Development and Implementation of a Perioperative Blood Glucose Monitoring Protocol for Patients Undergoing Spinal Surgery.

Journal Article (Journal Article)

PURPOSE: Stress-induced hyperglycemia during the perioperative period is associated with adverse outcomes after spinal surgery, which increases both patient-related burden and hospital costs. This quality improvement project describes the development and implementation of a perioperative blood glucose monitoring protocol for patients undergoing spinal surgery. DESIGN: An evidence-based perioperative blood glucose monitoring protocol was developed by a multidisciplinary committee of specialists in endocrinology and anesthesiology with utilization of the American Diabetes Association diabetes screening criteria. METHODS: The protocol was implemented in the perioperative areas of a regional hospital in the Southeastern United States. The project sample included patients with and without a prior diagnosis of diabetes who met protocol inclusion criteria during a 3-month implementation period. FINDINGS: Preoperative glycated hemoglobin (HbA1c) testing identified more than 54% of previously undiagnosed patients with levels consistent with either prediabetes or diabetes according to the American Diabetes Association criteria for diagnosis. Patients with diabetes and those without diabetes experienced a perioperative increase in blood glucose with levels remaining elevated above preoperative baseline through postoperative day 1. CONCLUSIONS: A perioperative blood glucose monitoring protocol enables preoperative identification of patients with undiagnosed prediabetes and diabetes, allowing for optimization before elective surgery and establishment of appropriate postoperative follow-up care. In addition, a blood glucose monitoring protocol increases the detection of perioperative hyperglycemia and may lead to a reduction in postoperative complications after spinal surgery.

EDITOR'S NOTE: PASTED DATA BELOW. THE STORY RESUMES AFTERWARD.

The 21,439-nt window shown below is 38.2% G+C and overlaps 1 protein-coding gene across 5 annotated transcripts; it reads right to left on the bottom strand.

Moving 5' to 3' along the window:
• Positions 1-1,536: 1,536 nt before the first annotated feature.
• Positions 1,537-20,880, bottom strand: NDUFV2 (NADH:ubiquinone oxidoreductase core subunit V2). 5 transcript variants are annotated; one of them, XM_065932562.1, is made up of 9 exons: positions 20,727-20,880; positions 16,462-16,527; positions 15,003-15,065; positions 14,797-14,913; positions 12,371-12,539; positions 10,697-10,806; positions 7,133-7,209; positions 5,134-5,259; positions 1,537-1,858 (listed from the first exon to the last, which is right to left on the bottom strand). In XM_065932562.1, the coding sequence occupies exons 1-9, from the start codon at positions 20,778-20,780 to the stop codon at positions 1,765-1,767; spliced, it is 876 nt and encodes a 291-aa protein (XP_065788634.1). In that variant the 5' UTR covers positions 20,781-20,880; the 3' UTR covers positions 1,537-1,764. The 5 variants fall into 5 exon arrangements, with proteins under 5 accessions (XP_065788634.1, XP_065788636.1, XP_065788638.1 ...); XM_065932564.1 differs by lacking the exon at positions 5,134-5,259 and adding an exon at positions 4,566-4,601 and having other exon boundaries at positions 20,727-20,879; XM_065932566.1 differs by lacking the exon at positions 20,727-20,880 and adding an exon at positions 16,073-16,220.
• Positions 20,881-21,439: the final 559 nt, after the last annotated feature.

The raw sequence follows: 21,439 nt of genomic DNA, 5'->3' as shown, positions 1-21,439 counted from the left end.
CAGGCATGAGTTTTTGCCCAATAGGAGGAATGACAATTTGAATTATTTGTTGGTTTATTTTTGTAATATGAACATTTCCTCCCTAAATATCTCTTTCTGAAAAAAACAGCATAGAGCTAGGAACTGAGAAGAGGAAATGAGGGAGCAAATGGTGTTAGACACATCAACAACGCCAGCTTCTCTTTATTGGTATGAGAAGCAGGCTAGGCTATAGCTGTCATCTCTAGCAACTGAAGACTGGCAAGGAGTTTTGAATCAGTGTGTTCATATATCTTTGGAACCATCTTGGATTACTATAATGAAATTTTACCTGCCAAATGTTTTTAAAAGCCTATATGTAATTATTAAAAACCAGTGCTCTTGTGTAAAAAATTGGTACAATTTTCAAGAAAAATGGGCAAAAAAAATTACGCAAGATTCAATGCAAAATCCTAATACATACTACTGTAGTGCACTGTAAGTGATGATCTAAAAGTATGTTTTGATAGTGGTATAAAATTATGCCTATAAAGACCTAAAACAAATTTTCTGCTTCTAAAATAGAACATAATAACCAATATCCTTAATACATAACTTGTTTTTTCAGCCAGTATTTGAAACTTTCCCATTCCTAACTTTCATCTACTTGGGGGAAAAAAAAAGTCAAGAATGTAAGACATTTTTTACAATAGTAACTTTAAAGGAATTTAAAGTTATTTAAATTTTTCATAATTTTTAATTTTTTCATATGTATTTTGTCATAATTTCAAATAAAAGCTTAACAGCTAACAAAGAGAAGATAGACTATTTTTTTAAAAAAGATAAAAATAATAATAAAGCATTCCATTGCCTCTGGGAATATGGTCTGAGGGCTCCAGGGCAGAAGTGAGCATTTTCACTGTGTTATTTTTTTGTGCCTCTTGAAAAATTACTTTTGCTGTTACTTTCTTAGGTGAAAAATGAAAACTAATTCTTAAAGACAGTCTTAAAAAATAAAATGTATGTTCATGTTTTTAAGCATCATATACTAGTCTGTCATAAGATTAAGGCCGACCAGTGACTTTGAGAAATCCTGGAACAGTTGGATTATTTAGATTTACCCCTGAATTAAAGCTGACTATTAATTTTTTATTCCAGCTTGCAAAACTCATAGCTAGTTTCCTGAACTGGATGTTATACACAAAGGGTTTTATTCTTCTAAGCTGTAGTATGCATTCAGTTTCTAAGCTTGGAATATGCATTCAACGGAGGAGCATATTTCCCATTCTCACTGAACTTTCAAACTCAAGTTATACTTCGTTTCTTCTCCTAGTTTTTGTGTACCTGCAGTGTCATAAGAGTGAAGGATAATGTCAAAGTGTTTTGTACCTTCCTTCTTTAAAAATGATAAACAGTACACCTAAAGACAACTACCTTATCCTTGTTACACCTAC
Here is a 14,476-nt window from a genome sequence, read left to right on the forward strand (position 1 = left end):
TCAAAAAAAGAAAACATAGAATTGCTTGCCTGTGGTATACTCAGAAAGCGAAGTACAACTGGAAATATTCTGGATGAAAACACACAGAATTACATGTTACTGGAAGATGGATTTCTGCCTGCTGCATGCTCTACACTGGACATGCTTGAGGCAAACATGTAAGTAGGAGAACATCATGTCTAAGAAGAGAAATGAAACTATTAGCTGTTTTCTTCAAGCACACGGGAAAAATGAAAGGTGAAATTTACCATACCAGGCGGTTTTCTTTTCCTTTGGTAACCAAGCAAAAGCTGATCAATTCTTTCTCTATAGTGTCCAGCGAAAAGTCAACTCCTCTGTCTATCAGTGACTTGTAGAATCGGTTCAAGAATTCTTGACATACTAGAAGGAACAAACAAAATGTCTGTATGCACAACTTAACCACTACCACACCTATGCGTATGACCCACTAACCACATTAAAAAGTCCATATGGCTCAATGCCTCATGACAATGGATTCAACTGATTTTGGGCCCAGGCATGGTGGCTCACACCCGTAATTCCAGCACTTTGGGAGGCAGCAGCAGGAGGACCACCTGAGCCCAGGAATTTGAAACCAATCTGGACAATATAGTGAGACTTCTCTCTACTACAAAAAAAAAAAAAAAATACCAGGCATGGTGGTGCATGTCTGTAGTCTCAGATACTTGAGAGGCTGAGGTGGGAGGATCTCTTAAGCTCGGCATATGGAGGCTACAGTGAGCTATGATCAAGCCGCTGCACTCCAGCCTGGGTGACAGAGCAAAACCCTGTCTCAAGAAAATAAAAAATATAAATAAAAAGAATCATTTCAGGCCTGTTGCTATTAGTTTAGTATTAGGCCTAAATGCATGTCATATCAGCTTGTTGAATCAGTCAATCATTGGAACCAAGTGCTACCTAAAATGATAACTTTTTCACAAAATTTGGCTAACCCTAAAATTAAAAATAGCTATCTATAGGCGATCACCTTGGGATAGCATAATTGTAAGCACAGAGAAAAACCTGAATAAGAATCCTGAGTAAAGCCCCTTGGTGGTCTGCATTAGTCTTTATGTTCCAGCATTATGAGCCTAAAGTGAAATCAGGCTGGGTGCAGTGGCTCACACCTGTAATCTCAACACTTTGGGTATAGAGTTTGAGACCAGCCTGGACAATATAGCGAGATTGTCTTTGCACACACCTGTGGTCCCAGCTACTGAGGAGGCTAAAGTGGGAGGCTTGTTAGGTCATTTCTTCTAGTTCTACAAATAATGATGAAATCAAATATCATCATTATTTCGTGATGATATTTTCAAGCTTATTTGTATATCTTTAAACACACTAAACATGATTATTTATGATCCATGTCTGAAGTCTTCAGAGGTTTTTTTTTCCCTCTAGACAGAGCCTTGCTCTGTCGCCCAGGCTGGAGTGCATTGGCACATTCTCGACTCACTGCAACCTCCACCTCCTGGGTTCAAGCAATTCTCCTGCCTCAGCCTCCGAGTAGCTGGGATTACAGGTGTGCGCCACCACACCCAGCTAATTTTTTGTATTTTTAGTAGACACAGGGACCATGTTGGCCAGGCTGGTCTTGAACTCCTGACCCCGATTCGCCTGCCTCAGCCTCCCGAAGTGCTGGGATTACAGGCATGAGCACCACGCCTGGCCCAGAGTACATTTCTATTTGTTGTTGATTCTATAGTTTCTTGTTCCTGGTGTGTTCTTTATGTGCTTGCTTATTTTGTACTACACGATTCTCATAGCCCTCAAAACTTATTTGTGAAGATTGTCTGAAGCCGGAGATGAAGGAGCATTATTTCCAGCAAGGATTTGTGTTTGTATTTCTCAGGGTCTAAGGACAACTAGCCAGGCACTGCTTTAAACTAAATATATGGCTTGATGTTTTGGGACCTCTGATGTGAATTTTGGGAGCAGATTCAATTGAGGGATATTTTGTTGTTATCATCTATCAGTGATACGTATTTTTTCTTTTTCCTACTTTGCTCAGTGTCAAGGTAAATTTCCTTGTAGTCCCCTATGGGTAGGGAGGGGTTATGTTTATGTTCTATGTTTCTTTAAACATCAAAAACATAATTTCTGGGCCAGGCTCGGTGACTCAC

Full Text

Duke Authors

Cited Authors

  • Wainwright, CL; Setji, TL; Sata, SD; Lamb, SW; Goode, V

Published Date

  • April 2020

Published In

Volume / Issue

  • 35 / 2

Start / End Page

  • 135 - 139

PubMed ID

  • 31787554

Electronic International Standard Serial Number (EISSN)

  • 1532-8473

Digital Object Identifier (DOI)

  • 10.1016/j.jopan.2019.09.006


  • eng

Conference Location

  • United States